Can I contest my parent’s will?
My father left me out of his will. Can I contest his will, even if I’m an adult child?
In general, a will-maker is free to leave their estate to whomever they want. However, the law in BC requires that the will-maker adequately provide for their spouse and children through the will. This includes independent adult children. A spouse or child can apply to court for a share of the estate that is fair in the circumstances. This is called a wills variation claim.
The court considers a number of factors in deciding whether or not to vary a will:
legal and moral obligations of the will-maker to their spouse and children
the value and nature of the estate's assets
the financial circumstances of the spouse or child challenging the will
the financial circumstances of the other beneficiaries
the character and conduct of the spouse or child towards the deceased
the extent the spouse or child was financially dependent on the deceased
The court looks at factors specific to adult children, including:
the child’s reasonable expectations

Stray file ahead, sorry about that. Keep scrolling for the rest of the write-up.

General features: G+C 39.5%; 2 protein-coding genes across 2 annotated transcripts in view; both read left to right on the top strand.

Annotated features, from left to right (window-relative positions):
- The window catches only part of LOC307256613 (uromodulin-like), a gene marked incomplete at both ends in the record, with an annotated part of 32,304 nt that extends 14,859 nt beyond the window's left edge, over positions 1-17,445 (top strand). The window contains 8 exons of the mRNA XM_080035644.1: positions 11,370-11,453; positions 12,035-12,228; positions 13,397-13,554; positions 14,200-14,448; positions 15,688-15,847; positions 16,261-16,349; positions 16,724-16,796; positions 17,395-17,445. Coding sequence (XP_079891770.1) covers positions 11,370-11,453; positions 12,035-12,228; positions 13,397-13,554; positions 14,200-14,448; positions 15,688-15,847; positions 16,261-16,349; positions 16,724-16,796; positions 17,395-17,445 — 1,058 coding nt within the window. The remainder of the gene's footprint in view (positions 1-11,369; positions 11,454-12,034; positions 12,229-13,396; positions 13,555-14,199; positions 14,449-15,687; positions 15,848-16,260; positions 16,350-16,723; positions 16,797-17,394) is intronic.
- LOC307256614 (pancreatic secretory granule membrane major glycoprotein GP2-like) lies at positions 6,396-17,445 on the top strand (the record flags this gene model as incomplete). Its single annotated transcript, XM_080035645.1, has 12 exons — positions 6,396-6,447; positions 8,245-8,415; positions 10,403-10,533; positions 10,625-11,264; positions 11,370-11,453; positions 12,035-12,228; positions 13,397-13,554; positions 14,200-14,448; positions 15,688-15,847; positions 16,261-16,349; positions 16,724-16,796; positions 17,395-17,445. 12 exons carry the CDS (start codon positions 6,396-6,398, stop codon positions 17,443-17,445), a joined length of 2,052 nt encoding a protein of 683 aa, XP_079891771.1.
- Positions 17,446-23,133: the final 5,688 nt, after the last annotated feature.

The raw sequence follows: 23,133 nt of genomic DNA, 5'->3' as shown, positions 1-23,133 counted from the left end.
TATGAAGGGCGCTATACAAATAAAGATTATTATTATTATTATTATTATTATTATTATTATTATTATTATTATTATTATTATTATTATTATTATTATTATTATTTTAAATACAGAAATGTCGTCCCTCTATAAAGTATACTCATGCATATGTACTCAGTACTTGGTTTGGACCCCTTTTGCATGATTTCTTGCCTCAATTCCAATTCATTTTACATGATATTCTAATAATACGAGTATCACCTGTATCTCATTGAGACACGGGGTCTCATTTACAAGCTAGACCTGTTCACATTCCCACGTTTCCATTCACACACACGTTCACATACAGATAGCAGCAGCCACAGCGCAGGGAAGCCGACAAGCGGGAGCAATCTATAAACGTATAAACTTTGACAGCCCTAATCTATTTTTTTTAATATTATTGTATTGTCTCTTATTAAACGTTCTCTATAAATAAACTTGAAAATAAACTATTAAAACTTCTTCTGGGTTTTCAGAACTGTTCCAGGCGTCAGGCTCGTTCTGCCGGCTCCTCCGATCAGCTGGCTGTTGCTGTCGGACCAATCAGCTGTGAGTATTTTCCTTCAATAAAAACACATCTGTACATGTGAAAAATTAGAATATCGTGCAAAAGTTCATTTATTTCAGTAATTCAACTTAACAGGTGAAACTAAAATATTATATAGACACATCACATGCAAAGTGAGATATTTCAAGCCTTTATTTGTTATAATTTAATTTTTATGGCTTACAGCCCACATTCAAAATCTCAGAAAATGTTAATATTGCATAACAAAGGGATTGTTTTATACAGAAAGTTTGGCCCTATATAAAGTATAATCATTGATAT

the child’s character
the relationships between parties
unequal treatment of children
the will-maker’s reasons for leaving the child out of the will
The executor must notify certain people of their intention to apply for probate, including anyone entitled to bring a wills variation claim. In addition to notice in the proper form, the executor must send a copy of the deceased's will.
Any wills variation claim must be started within 180 days of the grant of probate or administration being issued. A copy of the initiating pleading (usually via a legal document called a notice of civil claim) must be served on the executor within 210 days of the date the grant was issued.
For more, see challenging your spouse or parent's will.